On October 2, India celebrated the 150th birthday of Mohandas Gandhi. The leader of the movement for India’s independence from the UK, Gandhi also advocated active peaceful actions such as marches and sit-ins as a nonviolent way for oppressed peoples to gain their rights. Numerous media outlets around the world celebrated the birthday with critical […]

In “Peace and Nonviolence: Anthropological Aspects,” Leslie Sponsel presents a concise and convincing argument for the persistence of nonviolent behavior throughout prehistory and history by providing numerous empirical examples from an anthropological perspective. Because of the inherent multidisciplinary approach anthropology provides, it creates the ideal framework from which to view peace and nonviolence in contrast […]

Elizabeth Cashdan asks a profound question: “What evolutionary forces underlie human violence, and how can we use this knowledge to promote a more peaceful society?” According to a news story last Saturday in the Salt Lake Tribune, the University of Utah is hosting a conference this week which addresses those issues. Entitled “The Evolution of […]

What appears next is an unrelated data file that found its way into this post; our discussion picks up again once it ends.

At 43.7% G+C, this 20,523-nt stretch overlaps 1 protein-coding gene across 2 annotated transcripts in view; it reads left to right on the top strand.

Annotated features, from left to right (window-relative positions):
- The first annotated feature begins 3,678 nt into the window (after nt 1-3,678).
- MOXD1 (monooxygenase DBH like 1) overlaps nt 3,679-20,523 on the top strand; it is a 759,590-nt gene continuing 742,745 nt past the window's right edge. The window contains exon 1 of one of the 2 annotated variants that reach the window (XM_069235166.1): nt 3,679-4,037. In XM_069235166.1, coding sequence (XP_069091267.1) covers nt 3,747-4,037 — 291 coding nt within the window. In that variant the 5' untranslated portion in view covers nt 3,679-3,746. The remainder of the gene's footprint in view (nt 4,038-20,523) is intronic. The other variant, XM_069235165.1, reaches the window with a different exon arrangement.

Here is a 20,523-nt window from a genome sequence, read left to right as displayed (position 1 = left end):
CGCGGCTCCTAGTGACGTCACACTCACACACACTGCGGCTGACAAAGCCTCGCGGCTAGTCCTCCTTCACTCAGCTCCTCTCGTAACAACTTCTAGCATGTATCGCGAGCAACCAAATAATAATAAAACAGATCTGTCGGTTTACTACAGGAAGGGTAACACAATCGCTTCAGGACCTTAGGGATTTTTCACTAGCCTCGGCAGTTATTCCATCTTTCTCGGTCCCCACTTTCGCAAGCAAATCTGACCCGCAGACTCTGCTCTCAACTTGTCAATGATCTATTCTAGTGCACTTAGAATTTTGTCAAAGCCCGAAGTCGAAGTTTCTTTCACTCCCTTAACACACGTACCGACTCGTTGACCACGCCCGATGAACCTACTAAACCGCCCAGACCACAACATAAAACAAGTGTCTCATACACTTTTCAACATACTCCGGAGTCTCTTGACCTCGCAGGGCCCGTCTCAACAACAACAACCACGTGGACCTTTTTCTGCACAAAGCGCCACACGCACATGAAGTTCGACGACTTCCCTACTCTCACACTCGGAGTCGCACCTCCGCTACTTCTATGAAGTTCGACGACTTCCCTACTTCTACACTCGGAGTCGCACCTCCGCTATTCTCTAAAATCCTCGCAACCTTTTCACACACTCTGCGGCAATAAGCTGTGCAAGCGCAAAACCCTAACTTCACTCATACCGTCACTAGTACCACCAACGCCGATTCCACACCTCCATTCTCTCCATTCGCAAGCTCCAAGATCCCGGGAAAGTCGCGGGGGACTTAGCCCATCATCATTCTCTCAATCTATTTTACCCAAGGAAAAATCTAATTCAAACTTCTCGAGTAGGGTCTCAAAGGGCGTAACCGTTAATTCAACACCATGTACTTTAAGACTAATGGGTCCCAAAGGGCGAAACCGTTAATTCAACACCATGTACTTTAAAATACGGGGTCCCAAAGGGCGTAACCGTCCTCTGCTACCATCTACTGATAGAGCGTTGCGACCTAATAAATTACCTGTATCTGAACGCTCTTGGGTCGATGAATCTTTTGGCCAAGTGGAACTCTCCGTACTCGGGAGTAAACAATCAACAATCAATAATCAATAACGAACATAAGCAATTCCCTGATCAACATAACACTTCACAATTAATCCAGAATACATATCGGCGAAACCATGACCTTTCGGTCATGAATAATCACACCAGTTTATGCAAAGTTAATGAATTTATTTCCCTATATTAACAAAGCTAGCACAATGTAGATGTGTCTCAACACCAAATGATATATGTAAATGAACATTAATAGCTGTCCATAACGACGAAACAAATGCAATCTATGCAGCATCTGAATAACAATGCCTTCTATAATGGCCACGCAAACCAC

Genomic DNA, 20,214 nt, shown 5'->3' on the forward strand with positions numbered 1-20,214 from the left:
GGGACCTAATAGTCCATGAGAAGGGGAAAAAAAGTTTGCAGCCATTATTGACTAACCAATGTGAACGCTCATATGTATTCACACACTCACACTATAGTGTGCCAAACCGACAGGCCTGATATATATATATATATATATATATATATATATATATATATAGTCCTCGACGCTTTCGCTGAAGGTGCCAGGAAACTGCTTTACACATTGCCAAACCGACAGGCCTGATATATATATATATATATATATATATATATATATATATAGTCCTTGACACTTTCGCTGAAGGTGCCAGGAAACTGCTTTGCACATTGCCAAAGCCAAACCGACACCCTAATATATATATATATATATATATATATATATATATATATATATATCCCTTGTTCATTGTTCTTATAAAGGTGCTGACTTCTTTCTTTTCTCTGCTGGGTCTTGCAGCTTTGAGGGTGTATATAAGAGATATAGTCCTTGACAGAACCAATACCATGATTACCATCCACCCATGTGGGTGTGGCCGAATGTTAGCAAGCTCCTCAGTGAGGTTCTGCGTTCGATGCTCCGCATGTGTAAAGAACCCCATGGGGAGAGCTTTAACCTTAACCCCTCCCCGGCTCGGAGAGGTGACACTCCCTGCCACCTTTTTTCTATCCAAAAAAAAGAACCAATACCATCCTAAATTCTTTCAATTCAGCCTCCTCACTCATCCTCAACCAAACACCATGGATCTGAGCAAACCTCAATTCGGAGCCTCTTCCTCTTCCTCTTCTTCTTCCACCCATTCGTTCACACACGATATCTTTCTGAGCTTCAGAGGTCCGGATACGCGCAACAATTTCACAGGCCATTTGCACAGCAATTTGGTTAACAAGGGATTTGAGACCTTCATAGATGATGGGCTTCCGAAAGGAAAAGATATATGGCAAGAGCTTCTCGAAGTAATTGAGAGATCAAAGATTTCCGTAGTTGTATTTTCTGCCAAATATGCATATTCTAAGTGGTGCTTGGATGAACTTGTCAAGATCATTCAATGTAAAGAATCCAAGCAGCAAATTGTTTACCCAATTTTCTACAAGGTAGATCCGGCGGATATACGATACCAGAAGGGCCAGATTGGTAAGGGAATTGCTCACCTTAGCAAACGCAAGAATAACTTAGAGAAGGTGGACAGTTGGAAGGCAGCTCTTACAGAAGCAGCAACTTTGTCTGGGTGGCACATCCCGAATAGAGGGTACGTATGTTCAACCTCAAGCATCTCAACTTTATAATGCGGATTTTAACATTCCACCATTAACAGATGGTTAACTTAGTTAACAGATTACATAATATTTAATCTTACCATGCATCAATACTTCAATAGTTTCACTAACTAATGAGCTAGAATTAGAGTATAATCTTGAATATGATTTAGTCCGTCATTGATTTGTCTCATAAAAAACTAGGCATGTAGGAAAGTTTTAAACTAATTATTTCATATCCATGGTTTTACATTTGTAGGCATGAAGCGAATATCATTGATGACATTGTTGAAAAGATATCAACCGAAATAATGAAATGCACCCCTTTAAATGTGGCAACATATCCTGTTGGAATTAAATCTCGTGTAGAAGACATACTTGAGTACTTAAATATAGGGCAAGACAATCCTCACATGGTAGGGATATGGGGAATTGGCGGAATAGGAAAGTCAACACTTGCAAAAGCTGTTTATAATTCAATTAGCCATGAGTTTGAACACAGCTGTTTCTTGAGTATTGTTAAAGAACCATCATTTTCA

International conferences often produce lots of good sentiments, but it is less common for concrete, effective proposals to come out of such gatherings. Johan Galtung, the famed Norwegian scholar and peace maker, apparently caused a stir at a major conference in New Delhi last week celebrating the 100th anniversary of Gandhi’s satyagraha movement. He proposed […]

In at least one Ladakhi community, the villagers are convinced that the basic order of life is harmony, unity, and peacefulness. A recent journal article by Fernanda Pirie—her third major piece published in the past year—discusses the strategies people in the remote village of Photoksar have for managing conflicts. Nearly a year ago a book […]

Scholarly articles that compare nonviolent peoples with violent ones can be among the most fascinating works about peaceful societies. These kinds of articles provide mirror images of peacefulness and violence that often foster reflections on the causes of peace. A 1992 article by Clayton and Carole Robarchek, added to the Archive of this website this […]

Except for sorcery attacks against unknown outsiders who are presumed to be responsible for diseases and deaths, Piaroa territory is almost completely free of physical violence. Joanna Overing, in a 1989 article added this week to the Archive of this website, describes essential elements of Piaroa beliefs: how they define maturity in terms of routinely […]